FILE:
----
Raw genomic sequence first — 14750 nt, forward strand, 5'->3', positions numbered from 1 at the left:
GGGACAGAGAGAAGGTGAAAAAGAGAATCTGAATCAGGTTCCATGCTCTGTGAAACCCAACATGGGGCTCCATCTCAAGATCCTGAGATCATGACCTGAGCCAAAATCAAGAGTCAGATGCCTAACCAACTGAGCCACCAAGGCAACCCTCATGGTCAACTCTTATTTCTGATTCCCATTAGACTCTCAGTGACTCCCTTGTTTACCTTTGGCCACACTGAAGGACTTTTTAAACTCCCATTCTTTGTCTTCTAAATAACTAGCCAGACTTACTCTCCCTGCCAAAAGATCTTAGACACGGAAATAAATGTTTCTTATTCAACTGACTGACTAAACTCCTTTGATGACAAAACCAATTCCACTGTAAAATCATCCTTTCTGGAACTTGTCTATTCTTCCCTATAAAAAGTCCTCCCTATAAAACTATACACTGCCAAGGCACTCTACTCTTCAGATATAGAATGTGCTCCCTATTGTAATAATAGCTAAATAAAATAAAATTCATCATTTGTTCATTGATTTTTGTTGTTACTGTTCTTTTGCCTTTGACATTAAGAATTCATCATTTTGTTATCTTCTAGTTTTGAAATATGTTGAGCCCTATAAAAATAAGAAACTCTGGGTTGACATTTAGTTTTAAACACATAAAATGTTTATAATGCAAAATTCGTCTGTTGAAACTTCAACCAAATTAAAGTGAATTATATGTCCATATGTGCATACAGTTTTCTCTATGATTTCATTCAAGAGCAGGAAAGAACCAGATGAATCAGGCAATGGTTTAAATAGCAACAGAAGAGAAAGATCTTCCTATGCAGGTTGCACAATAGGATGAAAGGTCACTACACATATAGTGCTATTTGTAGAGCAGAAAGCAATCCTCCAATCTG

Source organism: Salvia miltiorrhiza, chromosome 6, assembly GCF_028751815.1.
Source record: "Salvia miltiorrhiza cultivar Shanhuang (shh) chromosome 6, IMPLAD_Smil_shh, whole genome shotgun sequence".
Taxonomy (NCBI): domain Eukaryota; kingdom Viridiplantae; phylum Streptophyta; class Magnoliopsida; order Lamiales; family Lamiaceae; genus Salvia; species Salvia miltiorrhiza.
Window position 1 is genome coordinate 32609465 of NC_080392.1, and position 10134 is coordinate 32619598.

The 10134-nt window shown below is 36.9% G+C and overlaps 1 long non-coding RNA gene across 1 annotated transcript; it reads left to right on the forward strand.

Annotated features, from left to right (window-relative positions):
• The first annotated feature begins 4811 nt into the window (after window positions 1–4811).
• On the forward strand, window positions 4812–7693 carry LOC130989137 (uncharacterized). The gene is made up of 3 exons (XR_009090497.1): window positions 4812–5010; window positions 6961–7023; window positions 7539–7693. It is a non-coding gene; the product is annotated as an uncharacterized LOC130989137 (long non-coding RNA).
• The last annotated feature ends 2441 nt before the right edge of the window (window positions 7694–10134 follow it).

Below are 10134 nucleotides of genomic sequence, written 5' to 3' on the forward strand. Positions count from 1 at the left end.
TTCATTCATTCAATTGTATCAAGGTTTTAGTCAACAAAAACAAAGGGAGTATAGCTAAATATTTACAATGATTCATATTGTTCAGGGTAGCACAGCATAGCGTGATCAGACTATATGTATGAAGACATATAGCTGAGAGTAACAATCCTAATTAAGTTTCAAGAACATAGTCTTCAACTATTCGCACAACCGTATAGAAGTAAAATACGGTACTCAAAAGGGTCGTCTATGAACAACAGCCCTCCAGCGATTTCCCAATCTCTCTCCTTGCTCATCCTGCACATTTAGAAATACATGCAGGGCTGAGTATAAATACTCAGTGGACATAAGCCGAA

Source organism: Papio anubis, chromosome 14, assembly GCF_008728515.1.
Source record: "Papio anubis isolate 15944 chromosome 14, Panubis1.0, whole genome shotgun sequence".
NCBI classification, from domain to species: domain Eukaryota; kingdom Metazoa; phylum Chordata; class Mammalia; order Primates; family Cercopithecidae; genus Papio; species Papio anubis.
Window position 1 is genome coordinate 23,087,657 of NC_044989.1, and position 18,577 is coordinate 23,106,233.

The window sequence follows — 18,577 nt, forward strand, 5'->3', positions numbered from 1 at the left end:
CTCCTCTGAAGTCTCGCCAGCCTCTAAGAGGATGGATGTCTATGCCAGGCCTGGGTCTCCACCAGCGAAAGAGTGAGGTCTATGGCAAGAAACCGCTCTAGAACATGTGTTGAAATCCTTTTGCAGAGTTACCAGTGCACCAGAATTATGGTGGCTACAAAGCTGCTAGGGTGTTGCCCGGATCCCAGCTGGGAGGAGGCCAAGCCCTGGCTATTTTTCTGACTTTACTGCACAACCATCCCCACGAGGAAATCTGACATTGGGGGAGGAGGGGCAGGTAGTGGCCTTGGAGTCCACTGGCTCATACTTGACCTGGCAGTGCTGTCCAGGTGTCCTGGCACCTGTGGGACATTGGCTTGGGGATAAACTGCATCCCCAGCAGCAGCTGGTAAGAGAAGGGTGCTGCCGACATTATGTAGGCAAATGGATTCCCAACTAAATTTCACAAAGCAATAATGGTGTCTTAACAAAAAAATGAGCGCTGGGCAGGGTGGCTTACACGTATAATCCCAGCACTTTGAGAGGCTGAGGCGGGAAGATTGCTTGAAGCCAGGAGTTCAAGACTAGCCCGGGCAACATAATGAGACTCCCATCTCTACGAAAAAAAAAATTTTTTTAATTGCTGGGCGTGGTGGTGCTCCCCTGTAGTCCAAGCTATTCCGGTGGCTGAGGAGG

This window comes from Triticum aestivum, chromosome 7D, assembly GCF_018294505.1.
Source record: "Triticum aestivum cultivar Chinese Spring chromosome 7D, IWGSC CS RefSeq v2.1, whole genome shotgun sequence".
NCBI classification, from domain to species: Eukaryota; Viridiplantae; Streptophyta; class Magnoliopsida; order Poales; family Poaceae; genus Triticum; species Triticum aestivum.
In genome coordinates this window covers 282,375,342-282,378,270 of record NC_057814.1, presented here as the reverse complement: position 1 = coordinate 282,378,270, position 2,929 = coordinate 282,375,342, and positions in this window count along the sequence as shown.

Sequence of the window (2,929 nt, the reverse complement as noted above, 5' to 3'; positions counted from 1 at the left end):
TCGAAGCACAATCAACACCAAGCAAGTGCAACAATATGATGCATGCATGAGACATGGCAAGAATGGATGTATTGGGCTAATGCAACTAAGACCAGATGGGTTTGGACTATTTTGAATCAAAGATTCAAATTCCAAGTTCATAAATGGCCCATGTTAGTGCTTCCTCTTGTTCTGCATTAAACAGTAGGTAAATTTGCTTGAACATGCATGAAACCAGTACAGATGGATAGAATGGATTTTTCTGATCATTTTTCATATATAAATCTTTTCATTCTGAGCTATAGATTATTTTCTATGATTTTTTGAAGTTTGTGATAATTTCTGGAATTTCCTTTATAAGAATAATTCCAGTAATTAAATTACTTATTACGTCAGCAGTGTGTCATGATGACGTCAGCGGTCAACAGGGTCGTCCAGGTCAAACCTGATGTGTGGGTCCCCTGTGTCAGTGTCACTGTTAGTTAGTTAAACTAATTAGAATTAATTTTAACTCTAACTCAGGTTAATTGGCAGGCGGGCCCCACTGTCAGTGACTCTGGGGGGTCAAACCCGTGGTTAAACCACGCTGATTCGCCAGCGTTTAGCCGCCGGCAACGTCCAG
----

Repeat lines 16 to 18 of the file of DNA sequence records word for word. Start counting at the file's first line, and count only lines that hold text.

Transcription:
NCBI classification, from domain to species: domain Eukaryota; kingdom Metazoa; phylum Chordata; class Mammalia; order Primates; family Cercopithecidae; genus Papio; species Papio anubis.
Window position 1 is genome coordinate 23,087,657 of NC_044989.1, and position 18,577 is coordinate 23,106,233.

The window sequence follows — 18,577 nt, forward strand, 5'->3', positions numbered from 1 at the left end: